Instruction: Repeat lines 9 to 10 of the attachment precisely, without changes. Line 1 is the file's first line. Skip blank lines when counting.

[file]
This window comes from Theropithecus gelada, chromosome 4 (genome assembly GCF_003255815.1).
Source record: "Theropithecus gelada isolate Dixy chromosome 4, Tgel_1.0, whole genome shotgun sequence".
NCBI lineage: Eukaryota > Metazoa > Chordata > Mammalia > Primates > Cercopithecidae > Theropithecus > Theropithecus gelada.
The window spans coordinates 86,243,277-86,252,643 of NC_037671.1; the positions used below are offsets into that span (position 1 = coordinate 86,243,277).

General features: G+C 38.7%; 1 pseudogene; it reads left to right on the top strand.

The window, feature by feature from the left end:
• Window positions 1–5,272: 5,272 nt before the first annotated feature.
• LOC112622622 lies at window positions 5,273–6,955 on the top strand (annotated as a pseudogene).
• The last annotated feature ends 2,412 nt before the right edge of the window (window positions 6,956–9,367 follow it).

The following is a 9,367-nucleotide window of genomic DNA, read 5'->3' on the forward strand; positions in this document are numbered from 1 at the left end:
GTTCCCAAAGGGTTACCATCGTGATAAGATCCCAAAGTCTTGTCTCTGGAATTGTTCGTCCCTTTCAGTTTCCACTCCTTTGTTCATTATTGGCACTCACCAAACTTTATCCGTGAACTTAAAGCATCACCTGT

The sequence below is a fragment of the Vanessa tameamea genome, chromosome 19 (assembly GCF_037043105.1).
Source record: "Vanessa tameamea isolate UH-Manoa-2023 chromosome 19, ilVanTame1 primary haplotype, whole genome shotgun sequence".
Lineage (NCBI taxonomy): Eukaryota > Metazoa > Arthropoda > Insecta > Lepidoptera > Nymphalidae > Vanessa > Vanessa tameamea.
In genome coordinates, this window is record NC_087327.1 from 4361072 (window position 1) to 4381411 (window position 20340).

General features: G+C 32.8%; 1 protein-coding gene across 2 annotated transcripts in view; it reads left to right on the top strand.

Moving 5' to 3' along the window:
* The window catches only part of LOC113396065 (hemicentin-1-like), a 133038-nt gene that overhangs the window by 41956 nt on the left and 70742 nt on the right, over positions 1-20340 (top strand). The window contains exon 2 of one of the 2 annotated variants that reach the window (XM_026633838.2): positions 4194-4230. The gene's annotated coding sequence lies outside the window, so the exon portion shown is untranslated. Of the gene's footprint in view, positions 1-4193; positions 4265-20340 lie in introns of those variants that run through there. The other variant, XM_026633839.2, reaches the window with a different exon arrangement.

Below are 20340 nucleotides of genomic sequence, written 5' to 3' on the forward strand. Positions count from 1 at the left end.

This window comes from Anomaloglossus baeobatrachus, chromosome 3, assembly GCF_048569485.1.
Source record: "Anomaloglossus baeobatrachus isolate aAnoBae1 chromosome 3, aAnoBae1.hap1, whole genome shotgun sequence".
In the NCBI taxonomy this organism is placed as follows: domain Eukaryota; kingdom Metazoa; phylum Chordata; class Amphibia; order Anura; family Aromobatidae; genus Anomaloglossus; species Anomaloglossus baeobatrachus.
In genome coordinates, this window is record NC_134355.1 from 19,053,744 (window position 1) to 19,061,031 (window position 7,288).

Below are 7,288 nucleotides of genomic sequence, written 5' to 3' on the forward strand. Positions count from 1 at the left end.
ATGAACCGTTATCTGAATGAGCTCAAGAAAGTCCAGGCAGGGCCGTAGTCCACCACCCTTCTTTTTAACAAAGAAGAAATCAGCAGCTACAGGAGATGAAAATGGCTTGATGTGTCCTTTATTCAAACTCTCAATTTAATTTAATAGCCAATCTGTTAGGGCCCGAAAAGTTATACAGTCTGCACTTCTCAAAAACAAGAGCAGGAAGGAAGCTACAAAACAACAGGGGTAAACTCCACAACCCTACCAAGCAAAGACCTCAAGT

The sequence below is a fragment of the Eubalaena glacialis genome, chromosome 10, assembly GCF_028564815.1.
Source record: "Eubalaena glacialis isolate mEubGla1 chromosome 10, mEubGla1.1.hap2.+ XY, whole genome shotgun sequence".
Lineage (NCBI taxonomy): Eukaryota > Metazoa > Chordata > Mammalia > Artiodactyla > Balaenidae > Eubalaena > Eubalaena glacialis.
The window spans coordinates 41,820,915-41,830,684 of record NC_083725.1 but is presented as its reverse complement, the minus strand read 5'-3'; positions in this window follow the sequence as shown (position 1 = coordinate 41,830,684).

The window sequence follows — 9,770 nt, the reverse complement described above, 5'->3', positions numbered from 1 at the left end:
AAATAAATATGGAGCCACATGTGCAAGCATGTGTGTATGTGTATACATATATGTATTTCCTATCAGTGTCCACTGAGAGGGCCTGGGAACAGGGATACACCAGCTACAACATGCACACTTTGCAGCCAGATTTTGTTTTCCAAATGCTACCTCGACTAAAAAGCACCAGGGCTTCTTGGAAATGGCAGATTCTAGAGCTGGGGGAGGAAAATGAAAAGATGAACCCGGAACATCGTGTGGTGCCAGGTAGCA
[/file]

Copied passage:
• The last annotated feature ends 2,412 nt before the right edge of the window (window positions 6,956–9,367 follow it).

The following is a 9,367-nucleotide window of genomic DNA, read 5'->3' on the forward strand; positions in this document are numbered from 1 at the left end: